Orla grew up beside the sea in Shankill, Co Dublin, and her husband, Dermott, was a Monkstown lad. Her latest project is a charity fundraising Happy Heart pin designed for Irish Heart - formerly the Irish Heart Foundation - which launches next Friday, May 12. The project has a personal resonance for the couple.

"They asked me to do it and I felt it was a charity that I would like to work with," says Orla, before explaining how Dermott's mother died suddenly from a heart attack. The €3 Happy Heart Appeal pin can be bought from volunteers on streets around the country, in shopping centres and also in branches of the Bank of Ireland.

"I think research is important and the charity needs to generate money to do the research and to train people," says Orla. She goes on to describe the double heart pin as "a nice, simple icon that works for the charity and that can build into other things if we want to".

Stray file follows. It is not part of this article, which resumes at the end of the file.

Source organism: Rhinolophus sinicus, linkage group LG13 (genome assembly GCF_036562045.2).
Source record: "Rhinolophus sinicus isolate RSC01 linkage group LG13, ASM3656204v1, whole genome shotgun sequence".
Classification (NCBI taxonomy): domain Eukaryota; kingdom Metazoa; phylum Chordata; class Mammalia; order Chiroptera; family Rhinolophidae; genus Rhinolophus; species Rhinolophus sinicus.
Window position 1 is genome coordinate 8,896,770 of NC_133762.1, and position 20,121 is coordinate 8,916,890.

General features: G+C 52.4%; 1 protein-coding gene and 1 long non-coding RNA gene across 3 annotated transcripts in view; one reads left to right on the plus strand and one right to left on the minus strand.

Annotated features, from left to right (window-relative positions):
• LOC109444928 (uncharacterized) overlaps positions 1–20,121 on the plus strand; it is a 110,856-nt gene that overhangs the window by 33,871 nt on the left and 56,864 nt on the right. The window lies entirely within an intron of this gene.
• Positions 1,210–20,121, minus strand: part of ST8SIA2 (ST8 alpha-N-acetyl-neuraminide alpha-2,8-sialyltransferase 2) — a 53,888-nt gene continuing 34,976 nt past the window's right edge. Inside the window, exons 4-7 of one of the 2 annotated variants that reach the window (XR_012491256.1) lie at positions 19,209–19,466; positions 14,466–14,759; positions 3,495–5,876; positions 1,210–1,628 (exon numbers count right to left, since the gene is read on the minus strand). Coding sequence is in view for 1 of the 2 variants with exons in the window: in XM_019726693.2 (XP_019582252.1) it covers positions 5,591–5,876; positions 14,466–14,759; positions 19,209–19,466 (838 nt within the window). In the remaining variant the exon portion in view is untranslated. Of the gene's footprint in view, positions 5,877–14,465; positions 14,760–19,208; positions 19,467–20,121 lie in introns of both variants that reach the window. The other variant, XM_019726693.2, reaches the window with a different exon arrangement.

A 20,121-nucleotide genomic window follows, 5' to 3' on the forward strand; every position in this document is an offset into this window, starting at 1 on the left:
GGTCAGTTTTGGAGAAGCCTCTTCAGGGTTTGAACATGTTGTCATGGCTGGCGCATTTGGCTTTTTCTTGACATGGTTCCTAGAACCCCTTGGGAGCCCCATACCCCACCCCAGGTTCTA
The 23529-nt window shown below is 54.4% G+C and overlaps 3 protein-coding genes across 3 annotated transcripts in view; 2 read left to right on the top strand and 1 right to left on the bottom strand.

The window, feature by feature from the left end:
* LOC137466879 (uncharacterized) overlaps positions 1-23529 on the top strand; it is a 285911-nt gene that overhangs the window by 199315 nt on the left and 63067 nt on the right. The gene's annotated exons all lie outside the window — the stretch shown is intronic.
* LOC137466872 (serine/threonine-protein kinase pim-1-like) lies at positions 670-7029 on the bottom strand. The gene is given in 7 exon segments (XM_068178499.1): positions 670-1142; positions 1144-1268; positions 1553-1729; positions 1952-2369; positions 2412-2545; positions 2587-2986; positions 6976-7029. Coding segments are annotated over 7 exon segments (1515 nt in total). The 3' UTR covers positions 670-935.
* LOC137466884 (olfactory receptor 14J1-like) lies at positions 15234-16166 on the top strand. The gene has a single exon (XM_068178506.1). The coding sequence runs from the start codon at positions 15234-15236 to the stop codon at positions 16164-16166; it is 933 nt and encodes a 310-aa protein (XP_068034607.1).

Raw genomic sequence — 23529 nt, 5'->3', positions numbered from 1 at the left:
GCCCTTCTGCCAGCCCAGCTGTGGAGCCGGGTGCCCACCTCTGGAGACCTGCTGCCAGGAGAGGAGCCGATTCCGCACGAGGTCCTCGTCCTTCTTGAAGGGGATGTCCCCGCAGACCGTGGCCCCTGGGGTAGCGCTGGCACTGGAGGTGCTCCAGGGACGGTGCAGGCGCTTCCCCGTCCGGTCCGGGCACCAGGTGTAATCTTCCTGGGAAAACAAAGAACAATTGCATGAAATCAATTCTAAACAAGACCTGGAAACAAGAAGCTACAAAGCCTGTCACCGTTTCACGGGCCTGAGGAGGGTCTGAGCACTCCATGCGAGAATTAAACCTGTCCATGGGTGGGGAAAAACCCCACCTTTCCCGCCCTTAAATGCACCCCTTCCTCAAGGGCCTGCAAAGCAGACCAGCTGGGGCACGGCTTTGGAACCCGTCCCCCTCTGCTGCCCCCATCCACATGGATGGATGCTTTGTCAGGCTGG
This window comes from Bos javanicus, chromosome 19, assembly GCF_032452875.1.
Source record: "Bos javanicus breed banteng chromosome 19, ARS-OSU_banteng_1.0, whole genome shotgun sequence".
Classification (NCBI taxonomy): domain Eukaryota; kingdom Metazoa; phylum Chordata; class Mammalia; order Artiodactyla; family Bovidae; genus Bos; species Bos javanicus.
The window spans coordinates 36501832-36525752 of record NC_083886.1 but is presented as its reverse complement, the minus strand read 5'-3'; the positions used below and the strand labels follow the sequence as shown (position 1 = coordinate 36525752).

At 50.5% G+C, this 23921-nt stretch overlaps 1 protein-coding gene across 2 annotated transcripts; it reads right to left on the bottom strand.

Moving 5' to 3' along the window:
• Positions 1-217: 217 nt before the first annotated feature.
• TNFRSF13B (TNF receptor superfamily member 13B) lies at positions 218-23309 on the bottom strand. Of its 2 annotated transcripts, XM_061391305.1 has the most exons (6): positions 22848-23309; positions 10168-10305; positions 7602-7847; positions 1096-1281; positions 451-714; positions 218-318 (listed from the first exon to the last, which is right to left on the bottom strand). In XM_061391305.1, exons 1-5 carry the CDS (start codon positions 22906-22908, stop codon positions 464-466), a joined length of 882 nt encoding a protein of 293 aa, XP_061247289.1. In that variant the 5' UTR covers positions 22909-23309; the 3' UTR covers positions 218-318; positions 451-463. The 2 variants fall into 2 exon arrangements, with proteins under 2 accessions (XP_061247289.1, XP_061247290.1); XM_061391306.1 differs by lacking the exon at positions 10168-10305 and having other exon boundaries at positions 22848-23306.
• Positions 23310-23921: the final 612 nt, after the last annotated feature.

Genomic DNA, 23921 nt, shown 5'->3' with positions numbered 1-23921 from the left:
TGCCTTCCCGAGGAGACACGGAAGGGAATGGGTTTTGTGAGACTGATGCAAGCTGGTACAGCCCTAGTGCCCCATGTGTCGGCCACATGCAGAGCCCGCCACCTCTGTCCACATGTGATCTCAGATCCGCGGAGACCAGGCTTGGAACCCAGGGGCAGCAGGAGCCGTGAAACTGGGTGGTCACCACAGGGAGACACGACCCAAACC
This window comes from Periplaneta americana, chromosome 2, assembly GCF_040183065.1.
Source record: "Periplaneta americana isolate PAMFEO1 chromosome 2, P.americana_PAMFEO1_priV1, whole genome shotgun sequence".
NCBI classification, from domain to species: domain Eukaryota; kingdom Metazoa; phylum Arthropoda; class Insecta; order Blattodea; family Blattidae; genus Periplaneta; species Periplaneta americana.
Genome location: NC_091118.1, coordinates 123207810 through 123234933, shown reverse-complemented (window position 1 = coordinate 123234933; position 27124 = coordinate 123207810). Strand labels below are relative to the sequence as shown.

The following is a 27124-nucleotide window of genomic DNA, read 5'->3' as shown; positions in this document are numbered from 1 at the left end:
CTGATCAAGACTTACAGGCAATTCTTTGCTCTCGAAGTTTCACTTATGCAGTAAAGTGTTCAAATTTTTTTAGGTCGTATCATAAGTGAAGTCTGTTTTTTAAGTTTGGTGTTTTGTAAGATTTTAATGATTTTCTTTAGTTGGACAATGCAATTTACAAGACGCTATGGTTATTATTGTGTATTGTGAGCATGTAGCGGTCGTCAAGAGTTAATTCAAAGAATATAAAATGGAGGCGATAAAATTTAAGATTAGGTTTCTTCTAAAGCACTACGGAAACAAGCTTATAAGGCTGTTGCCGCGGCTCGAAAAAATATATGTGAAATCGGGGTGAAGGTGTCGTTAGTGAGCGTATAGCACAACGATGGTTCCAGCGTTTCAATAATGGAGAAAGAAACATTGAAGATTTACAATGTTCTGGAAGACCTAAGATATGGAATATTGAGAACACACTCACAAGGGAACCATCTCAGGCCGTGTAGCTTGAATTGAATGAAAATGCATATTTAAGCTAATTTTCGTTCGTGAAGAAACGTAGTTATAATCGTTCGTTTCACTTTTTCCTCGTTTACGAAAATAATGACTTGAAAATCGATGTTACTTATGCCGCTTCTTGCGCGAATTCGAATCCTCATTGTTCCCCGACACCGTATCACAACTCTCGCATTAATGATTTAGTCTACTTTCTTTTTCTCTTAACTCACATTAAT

The simplicity of the double heart pin is typical of Orla's signature style and sure sense of graphic control. From a sideline accessories business that she developed in her spare time, Orla Kiely has achieved remarkable success. In just two decades, the Irishwoman has introduced a mesmerising range of designs which have infiltrated our lives. Along the way, Orla earned the title 'Queen of Prints' and in 2011 was awarded an OBE in recognition of her services to business and the fashion industry in the UK. Who would have imagined, when her dad bought her a Singer sewing machine at age 12, where it would all lead.

So, what's left for Orla to design?

She laughs heartily as I go through Orla Kiely's presence in my daily life - from my phone cover to the mug I drink my first coffee of the day from to her clothes, with their curious mix of retro and modern chic, which are also enjoyed by 'It' girls such as Alexa Chung and Kirsten Dunst. When Kate Middleton, a firm Orla Kiely fan, wore Orla's bird-print dress back in 2012, it triggered a near meltdown on her website.